Is The A350neo Airbus’ Next Aircraft

Daniel Fowkes
02 Dec 2023
· Aircraft 
Is the Airbus A350neo the next widebody aircraft set to be released by the European plane maker to address the Boeing 777X? Here's an Airbus A350 departing.

The Airbus A350 was unveiled in the 2000s and entered service following a significant redesign in the early to mid-2010s.

However, despite its recent entry into service, innovation will always be at the forefront in an era of sustainability. This understanding makes the direction in which manufacturers will head more interesting.

The development of a potential Airbus A350neo, a re-engine of the existing A350 model, was discussed during the late 2010s, but what’s the current status of this project, why was it studied, and does it have a future?

Aircraft Manufacturers Move To Re-Engine Aircraft

Recently, aircraft manufacturers have explored the re-engine of existing models instead of launching a clean sheet design.

Unlike a re-engine, a clean sheet takes a substantial amount of funds, dedication and resources to make happen. Arguably, they’re a longer process from start to finish, too. Therefore, they come with risks, too.

While the re-engine of an existing aircraft family doesn’t come with its risks, manufacturers will typically see this as a solution to extend the life of a body that has enjoyed a great deal of success and still has a need. Additionally, it could be viewed as a short-term solution to address emerging demand, fend off competition or something else.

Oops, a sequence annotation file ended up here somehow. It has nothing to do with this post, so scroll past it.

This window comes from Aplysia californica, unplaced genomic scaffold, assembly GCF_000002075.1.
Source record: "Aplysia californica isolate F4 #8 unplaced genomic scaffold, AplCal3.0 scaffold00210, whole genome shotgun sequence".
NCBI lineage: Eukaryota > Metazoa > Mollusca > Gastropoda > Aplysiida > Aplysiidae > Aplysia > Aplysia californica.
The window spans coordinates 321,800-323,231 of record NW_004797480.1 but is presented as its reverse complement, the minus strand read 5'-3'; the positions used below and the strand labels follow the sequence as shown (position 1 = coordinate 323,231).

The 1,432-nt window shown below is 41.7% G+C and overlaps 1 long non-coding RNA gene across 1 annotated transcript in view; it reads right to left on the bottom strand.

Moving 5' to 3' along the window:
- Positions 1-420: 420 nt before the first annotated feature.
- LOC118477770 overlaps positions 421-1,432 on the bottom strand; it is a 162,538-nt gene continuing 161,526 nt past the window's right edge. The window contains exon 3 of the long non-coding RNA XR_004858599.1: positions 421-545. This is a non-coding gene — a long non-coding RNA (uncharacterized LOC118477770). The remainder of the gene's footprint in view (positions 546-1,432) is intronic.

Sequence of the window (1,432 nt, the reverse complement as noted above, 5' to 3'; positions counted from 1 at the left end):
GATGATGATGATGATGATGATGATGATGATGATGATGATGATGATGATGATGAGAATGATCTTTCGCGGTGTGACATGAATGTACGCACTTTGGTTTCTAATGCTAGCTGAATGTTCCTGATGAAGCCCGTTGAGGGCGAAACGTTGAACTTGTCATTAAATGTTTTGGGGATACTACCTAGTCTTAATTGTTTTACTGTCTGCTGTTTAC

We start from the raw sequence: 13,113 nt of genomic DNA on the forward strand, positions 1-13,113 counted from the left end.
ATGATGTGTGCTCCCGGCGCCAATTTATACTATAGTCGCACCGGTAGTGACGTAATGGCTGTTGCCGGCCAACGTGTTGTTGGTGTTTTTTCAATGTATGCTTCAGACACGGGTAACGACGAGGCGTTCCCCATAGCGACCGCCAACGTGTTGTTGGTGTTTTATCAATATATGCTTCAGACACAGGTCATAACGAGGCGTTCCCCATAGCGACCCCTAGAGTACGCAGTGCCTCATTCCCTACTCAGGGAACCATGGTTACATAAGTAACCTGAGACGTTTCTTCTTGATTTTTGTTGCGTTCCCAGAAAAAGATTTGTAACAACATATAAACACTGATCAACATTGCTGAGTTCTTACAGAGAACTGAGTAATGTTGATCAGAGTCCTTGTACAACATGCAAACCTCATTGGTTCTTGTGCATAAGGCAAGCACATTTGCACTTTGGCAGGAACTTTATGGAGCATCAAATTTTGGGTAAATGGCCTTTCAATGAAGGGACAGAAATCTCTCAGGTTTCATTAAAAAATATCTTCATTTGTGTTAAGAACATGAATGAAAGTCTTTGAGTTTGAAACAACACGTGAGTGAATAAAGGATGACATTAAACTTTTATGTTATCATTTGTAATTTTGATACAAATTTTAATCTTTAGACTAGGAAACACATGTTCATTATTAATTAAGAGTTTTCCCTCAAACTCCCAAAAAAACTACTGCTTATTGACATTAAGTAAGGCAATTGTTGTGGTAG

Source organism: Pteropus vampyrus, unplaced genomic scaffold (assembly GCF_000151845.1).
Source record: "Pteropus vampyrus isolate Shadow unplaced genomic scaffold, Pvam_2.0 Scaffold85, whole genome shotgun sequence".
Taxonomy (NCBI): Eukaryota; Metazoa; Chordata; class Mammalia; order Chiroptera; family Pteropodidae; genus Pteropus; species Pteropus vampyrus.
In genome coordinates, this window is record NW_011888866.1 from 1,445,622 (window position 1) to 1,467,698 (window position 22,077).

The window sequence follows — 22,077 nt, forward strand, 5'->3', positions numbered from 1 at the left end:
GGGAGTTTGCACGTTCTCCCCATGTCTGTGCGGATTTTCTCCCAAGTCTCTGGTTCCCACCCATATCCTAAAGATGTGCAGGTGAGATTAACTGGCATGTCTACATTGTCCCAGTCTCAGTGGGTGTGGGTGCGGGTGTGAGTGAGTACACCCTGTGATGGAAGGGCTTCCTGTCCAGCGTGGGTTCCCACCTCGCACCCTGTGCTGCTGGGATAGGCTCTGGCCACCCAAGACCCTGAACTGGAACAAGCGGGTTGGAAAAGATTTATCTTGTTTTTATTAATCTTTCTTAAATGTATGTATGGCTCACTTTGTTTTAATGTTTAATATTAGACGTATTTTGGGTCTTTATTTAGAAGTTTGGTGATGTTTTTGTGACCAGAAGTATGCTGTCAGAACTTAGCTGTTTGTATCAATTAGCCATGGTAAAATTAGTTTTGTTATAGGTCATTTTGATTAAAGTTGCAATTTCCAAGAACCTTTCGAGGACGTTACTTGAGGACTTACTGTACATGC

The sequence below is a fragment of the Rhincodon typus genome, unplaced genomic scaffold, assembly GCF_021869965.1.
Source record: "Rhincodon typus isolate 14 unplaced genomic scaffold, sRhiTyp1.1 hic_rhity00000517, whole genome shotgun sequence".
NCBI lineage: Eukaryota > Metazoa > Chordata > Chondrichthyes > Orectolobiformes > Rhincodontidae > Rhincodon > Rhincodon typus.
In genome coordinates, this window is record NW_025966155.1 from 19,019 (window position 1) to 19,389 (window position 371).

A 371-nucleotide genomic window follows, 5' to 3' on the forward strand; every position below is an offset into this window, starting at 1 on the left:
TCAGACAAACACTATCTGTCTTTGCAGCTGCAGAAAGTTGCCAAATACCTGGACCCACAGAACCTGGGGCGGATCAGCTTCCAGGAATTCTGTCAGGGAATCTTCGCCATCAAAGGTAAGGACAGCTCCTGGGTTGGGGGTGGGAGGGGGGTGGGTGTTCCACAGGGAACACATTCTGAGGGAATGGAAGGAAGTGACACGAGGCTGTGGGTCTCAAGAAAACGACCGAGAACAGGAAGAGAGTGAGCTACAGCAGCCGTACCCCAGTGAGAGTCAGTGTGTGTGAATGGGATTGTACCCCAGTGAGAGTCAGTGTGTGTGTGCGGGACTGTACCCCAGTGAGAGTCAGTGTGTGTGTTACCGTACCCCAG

While a re-engine will often be the leading point of difference, typically, these next-generation aircraft can also harbour other improvements, whether inside the cabin, the cockpit systems or wing refinements. Typically, manufacturers will lean on different clean sheet designs and apply technology similar to this new model.

Widebodies have been front and centre with this method lately as Airbus released its A330neo, an upgrade on the existing and popular A330-200 and A330-300. Meanwhile, Boeing has proceeded with its 777X, an upgrade on the existing 777 model that wowed customers from the late 1990s.

These aircraft harbour other improvements alongside the addition of more fuel-efficient engines. However, at their core, they’re far from a clean sheet and rather an enhancement on an existing successful model.

The idea of re-engining has continued and has been arguably even more successful across the A320 and 737 family at the leading plane makers. Both companies have been able, across multiple generations, to extend the program’s life through improvements on each type. As a result, it lowers costs for production, development and time. As they say, time is money in the industry.

Examining A Re-Engine Of The Airbus A350

Considering the A350-900’s introduction came not long ago, from launch to discussions around an A350neo were relatively quick. This indicated how quickly technology progressed and showcased how far in advance plane makers were planning.